National Nurses Month: Celebrating Oncology Nurses

Anyone who has experienced a hospital stay or managed a chronic condition knows the impact nurses have on patients and their families. Not only do nurses deliver exceptional healthcare, but they also offer advocacy, support — and even friendship.  

During National Nurses Month each May, the American Nurses Association celebrates nurses who lead, excel and innovate in their careers. In honor of Nurses Month, we spoke with three of our own nurse–leaders who have dedicated their careers to oncology nursing.

The Path to Oncology Nursing

There are many paths to oncology nursing. But one thing is clear: It takes a special nurse to have a passion for oncology. And when you have that passion, you’ll know right away.

Jayanthi Selvathambi, BSN, RN, OCN, adult infusion nurse at the Inova Schar Cancer Institute, started her nursing career in India, where she worked in labor and delivery, medical-surgical and the emergency room. When she moved to the United States in 2006, she interviewed to work in the cancer inpatient unit. “I told the nurse manager who interviewed me, ‘I have no experience in oncology,’” Selvathambi said. “She told me she could teach me, and if I didn’t end up liking it, I could leave.” Selvathambi never left and has now been in oncology nursing for the last 17 years.

Nancy Bowles, BSN, RN, MHA, OCN, CRNI, NEA-BC, CPC, CHONC, vice president of nursing, Inova Schar Cancer Institute, and Jillian Powers, BSN, RN, OCN, oncology nurse navigator, malignant hematology and nurse navigation team lead, Inova Schar Cancer Institute, have similar stories. They were both placed in oncology nursing early on and have now spent their careers in the specialty. “I didn’t know what I wanted to do. My first boss placed me in pediatric oncology. Twenty years later, I went to adult oncology, and I’ve been in this area ever since,” said Bowles, who’s spent the last 44 years in oncology nursing.

Some nurses are daunted at the idea of oncology. But Powers says they shouldn’t be. “I thought it would be depressing and difficult,” Powers said. “But I saw something very special with oncology patients. Even as they were going through such difficult things, they were always grateful. I fell in love with the specialty 23 years ago, and it’s the only area I’ve wanted to work in since.”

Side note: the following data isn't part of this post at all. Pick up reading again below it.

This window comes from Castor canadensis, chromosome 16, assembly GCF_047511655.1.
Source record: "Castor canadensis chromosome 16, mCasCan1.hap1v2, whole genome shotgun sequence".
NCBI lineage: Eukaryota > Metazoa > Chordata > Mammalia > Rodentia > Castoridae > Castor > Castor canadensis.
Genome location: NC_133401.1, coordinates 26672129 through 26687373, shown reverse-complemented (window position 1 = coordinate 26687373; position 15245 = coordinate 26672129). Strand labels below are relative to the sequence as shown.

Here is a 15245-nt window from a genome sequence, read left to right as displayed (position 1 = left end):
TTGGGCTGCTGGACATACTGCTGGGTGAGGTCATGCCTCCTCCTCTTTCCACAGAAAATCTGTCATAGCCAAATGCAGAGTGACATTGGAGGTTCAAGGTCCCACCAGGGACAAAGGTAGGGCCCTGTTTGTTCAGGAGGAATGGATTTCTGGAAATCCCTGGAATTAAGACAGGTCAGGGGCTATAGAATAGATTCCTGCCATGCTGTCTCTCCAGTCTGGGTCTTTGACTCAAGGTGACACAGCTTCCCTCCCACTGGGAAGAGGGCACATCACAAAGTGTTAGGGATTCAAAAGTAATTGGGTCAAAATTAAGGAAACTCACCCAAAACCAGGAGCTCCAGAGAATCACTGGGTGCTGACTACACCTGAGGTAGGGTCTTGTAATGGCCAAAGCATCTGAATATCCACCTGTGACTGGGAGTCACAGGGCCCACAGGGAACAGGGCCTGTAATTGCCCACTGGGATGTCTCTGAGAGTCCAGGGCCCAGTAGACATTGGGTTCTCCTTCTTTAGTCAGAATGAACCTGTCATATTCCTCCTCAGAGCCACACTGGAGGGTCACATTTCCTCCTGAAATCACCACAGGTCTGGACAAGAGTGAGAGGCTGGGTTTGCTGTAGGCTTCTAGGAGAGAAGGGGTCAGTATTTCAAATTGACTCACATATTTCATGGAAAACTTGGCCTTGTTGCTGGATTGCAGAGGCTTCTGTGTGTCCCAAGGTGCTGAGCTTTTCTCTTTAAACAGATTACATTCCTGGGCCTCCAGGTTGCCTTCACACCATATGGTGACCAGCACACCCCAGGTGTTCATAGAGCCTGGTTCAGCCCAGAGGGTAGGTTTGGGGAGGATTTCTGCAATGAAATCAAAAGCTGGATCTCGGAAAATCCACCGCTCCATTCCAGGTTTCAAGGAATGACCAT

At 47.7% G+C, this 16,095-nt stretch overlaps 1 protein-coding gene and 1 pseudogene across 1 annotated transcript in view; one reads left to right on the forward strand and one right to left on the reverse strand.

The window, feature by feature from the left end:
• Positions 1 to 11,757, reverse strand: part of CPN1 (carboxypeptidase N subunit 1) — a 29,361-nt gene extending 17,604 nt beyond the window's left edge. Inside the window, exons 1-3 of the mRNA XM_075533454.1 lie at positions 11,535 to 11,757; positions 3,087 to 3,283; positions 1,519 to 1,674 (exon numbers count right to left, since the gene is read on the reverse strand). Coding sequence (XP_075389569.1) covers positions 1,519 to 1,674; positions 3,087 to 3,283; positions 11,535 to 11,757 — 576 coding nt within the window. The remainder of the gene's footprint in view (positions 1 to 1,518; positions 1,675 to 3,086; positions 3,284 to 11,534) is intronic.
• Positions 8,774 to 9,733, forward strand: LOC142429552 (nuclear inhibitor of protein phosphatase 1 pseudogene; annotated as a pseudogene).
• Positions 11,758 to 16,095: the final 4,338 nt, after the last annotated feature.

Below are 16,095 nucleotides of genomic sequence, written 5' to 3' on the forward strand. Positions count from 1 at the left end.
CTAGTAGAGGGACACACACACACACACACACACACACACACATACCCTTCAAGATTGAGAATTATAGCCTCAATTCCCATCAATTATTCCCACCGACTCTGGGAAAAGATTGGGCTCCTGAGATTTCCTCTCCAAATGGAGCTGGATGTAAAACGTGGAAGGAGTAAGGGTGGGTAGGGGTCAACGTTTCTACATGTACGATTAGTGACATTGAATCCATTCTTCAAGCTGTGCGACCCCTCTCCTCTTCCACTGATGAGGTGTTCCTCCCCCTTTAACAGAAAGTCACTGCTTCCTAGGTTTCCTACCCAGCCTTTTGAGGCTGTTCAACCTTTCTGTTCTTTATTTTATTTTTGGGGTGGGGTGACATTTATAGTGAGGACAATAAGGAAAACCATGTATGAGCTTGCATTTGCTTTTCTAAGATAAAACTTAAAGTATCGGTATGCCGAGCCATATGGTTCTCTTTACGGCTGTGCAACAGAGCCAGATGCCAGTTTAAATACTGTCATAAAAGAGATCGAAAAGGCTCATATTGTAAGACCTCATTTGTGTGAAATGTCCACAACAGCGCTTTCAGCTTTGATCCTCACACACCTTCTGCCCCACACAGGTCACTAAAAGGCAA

Oncology Nurses at Inova Schar Cancer Institute

Lasting Patient-Nurse Relationships

Oncology is a unique specialty in that it offers time for nurses to build relationships with their patients. “We’re often there from initial diagnosis, through years of various treatments and sometimes through the end of their lives,” Powers said.

Ask any oncology nurse, and they’ll have a myriad of stories about patients they’ve become close with over the years. From invitations to patients’ homes to giving out their personal cell phone numbers, the depth of the patient-nurse relationships can’t be overstated. “When I was a young nurse in pediatric oncology, I got very close with a family who told me they wanted me to marry their son,” Bowles shared with a laugh. “It was moving how much they loved me and wanted me to be part of their family.”

Selvathambi tells a story about a patient who experienced severe complications with a take-home chemotherapy pump. “I saw this patient in the morning for her treatment and immediately knew something was wrong — the pump had leaked into her tissue,” Selvathambi explained. The patient was sent to the emergency room immediately and needed treatment that forced her to pause chemotherapy for six months.

“When she came back for chemotherapy, I was so afraid to face her,” Selvathambi said. “I kept thinking, ‘Did I do something wrong? Will she think this was my fault?’ I even requested that I not be assigned to her.”

But when the patient returned to begin chemotherapy infusions again, she sought out Selvathambi first thing and threw her arms around her in a big hug. “She said, ‘If you weren’t there to catch this complication, it could’ve gotten even more extensive. I wouldn’t even be here,’” Selvathambi shared. “Despite everything, she was so grateful. She’s finished with her treatment now, but she still comes by to show me pictures of her grandchildren and to catch up.”

Find Your Nursing Calling

Working at the bedside in oncology is a special area of nursing. But there are many other opportunities to make a difference as a nurse — in hospitals, at outpatient clinics and primary care offices, or as telehealth specialists.

If you’re considering a career in nursing, think about what niche resonates with you. Finding the area of nursing where you’re fulfilled is crucial. It’s the reason these three women have dedicated their careers to one nursing calling: They found the specialty they were passionate about.  

Bowles shared that she still delights in her current job as a nurse administrator. “The way I help people just looks a little different now,” Bowles explained. “I still help patients with getting the resources they need or with navigating our health system. And I’m able to mentor and educate young nurses.”

All three women had the same advice for new nurses: Don’t be afraid to explore multiple fields within nursing. “There are so many opportunities in nursing that don’t involve working in a hospital or at the bedside,” Powers noted. “There’s a spot for everyone.”

Don’t be discouraged if it takes some trial and error to figure out the area of nursing that you’re passionate about. “The first specialty you select may not be where you end up,” Bowles said. “Nurses are needed now more than ever — don’t give up looking for that place that fits you best and where you can be of service.”

Explore a Nursing Career

If you are interested in a nursing career with oncology, please visit Inova Careers to learn more about joining the Inova team.

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